Mahonia aquifolium

This sturdy evergreen shrub is a native of woods in western North America where, because of the blue bloom on its fruits, it is known as Oregon grape. It will form a dense thicket by suckermg in almost any home you provide for it. Including the shade of deciduous trees. I have seen it making a rough hedge on the ramparts of the Loire chateau of Amboise, and I grow my own single bush under a walnut-tree. Which gives a fair picture of its versatility. It grows slowly, not usually to more than 4 feet (1.2 m), so if you plant it in the shade of your house it will not block the windows or invade the home.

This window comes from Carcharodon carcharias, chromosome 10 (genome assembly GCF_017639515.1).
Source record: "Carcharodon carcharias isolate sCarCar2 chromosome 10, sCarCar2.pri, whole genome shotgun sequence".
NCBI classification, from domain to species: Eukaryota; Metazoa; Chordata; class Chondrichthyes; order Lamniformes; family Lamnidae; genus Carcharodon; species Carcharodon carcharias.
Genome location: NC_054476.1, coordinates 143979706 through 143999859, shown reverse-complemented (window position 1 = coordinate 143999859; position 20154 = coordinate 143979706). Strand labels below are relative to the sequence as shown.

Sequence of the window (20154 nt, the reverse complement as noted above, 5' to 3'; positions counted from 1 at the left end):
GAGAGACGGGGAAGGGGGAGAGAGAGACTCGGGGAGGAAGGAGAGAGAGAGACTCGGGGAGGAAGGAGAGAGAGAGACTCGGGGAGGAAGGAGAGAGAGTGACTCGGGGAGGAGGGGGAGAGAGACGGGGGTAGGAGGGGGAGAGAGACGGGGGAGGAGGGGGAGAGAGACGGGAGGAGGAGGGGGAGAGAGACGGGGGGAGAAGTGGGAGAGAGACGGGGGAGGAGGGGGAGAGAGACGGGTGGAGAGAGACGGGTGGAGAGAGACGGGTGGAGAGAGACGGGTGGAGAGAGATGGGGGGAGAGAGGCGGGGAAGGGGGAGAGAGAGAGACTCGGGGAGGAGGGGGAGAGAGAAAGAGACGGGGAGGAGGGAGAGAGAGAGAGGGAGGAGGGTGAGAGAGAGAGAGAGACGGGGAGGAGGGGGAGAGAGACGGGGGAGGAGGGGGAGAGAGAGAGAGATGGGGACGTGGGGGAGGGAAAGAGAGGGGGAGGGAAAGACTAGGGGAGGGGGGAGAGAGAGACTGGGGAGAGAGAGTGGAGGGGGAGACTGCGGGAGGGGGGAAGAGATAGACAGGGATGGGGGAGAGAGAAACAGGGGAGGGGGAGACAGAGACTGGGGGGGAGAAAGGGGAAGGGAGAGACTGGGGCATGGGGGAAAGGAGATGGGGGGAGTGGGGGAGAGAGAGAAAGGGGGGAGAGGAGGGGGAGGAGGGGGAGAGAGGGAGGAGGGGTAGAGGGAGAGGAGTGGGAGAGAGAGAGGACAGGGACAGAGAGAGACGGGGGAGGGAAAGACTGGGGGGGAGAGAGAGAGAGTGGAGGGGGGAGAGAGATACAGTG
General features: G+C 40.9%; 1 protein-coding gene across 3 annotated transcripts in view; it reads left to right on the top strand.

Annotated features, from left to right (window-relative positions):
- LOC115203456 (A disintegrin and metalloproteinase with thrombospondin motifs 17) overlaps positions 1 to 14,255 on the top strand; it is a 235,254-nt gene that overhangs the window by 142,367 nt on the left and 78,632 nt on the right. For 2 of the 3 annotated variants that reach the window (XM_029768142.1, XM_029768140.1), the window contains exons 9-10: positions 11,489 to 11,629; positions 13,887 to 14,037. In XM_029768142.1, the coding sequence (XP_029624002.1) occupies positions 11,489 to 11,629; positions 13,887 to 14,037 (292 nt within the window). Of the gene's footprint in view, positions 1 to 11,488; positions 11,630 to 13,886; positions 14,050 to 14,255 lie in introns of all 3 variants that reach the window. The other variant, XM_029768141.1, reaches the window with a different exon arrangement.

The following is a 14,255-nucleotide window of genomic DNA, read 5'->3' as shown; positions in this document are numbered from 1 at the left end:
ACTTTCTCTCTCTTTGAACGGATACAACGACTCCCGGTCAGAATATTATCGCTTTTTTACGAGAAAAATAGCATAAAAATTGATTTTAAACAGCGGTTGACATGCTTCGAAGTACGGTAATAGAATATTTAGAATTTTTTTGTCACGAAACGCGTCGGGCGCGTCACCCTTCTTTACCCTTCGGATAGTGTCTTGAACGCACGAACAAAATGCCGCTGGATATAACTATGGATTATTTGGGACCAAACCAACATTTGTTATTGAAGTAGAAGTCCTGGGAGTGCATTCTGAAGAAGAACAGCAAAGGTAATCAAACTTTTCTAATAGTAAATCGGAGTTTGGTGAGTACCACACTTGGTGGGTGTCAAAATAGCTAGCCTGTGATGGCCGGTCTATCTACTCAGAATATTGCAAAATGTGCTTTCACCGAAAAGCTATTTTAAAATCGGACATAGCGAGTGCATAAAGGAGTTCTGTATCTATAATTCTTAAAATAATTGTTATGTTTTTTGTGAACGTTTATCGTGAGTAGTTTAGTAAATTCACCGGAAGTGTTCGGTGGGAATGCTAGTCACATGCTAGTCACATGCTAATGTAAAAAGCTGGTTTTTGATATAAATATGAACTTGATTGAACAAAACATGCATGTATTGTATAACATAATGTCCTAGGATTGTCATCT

The shrub consists of strong, upright stems decorated with glossy, pinnate leaves of a dark green which turns purplish in winter. At the top of each stem is a small leaf whorl with a tight cluster of flower buds inside. These form in winter to shoot up in spring into a spike of cheerful, yellow flowers. In autumn there are black berries covered with bloom. Mahonia aqutfolium is hardy and will grow in any reasonable soil, but give it some humus at planting time.

Round my slowly increasing thicket I have naturalized as many spring bulbs as will accept the conditions, and luckily many do so against the odds. Snowdrops and the British native daffodil. Narcissus pseudo-narcissus, flower reasonably well, and Heeleborus foetidus has seeded itself with its usual willingness to oblige.

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